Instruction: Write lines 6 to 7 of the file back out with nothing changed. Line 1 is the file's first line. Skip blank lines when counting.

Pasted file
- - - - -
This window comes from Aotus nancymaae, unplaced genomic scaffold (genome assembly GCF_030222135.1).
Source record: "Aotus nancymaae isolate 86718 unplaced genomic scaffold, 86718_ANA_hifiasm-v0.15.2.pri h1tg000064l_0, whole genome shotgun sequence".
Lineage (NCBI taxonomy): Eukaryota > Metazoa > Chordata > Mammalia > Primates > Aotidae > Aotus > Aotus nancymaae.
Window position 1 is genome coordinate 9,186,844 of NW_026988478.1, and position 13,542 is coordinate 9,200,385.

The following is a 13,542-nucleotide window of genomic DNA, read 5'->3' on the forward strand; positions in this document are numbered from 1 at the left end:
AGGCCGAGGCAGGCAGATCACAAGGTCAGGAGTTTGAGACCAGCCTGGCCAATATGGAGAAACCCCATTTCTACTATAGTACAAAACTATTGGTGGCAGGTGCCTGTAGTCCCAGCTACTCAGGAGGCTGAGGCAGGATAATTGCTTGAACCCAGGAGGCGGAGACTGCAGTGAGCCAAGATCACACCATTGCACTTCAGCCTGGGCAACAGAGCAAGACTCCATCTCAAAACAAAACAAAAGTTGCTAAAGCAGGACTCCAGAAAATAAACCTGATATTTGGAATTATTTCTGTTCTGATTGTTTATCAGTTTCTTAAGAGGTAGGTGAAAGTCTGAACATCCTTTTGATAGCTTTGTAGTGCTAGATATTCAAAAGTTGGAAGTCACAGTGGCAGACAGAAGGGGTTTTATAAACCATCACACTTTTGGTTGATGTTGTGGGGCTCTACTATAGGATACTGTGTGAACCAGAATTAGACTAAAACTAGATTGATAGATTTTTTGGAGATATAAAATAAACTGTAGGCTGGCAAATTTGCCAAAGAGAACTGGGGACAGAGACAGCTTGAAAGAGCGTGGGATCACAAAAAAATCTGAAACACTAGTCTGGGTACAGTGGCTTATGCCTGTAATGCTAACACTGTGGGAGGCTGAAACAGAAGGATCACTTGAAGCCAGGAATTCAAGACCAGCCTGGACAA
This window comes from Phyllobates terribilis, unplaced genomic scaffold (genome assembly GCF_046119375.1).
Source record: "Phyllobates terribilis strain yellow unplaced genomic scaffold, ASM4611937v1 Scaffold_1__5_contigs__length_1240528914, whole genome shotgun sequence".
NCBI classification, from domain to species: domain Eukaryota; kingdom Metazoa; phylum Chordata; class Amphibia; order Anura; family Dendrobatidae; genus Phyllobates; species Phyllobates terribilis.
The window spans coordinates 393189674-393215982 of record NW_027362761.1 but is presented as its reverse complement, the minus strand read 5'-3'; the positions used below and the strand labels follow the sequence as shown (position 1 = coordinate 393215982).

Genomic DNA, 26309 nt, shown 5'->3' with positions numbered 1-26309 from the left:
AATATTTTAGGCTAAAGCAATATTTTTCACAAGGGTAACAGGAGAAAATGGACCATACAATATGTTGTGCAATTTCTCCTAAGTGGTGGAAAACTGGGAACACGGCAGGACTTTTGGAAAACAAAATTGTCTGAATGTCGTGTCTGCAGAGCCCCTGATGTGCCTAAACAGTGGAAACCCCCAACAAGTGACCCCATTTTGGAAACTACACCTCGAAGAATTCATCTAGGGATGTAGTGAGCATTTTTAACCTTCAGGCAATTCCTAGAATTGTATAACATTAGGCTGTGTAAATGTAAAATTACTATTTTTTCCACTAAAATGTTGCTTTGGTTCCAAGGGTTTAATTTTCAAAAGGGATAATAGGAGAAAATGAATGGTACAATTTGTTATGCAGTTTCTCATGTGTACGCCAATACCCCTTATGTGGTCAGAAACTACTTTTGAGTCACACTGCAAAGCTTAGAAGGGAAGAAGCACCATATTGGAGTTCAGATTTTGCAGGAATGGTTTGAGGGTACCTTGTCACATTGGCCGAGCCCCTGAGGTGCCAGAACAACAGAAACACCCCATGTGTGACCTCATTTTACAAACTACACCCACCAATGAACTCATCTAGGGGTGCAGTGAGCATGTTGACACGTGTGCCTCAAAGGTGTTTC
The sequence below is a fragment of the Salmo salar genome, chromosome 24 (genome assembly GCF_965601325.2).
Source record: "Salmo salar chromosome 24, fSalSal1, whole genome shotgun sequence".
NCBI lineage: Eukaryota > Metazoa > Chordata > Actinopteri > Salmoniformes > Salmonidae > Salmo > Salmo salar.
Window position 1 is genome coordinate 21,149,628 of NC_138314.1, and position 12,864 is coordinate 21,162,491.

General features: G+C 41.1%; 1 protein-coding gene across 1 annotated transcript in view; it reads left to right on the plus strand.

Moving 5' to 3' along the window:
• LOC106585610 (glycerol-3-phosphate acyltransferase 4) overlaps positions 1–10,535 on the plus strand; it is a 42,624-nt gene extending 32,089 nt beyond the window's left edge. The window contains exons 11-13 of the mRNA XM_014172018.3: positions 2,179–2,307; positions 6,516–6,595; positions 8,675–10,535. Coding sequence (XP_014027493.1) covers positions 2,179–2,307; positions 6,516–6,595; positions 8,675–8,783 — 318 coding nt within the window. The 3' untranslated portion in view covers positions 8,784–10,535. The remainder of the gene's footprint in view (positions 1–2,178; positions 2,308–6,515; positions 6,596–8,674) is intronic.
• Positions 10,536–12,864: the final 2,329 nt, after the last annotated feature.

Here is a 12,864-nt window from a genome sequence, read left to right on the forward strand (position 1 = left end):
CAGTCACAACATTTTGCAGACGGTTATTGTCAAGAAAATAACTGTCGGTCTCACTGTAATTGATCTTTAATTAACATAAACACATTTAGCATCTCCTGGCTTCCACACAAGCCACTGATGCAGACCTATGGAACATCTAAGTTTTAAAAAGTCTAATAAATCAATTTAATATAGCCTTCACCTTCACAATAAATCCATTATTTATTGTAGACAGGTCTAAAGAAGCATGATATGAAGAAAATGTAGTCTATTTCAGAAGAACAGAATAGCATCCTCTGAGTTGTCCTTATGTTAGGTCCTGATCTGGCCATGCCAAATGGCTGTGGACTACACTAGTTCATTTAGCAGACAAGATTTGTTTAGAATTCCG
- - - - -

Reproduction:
AGGCCGAGGCAGGCAGATCACAAGGTCAGGAGTTTGAGACCAGCCTGGCCAATATGGAGAAACCCCATTTCTACTATAGTACAAAACTATTGGTGGCAGGTGCCTGTAGTCCCAGCTACTCAGGAGGCTGAGGCAGGATAATTGCTTGAACCCAGGAGGCGGAGACTGCAGTGAGCCAAGATCACACCATTGCACTTCAGCCTGGGCAACAGAGCAAGACTCCATCTCAAAACAAAACAAAAGTTGCTAAAGCAGGACTCCAGAAAATAAACCTGATATTTGGAATTATTTCTGTTCTGATTGTTTATCAGTTTCTTAAGAGGTAGGTGAAAGTCTGAACATCCTTTTGATAGCTTTGTAGTGCTAGATATTCAAAAGTTGGAAGTCACAGTGGCAGACAGAAGGGGTTTTATAAACCATCACACTTTTGGTTGATGTTGTGGGGCTCTACTATAGGATACTGTGTGAACCAGAATTAGACTAAAACTAGATTGATAGATTTTTTGGAGATATAAAATAAACTGTAGGCTGGCAAATTTGCCAAAGAGAACTGGGGACAGAGACAGCTTGAAAGAGCGTGGGATCACAAAAAAATCTGAAACACTAGTCTGGGTACAGTGGCTTATGCCTGTAATGCTAACACTGTGGGAGGCTGAAACAGAAGGATCACTTGAAGCCAGGAATTCAAGACCAGCCTGGACAA
This window comes from Phyllobates terribilis, unplaced genomic scaffold (genome assembly GCF_046119375.1).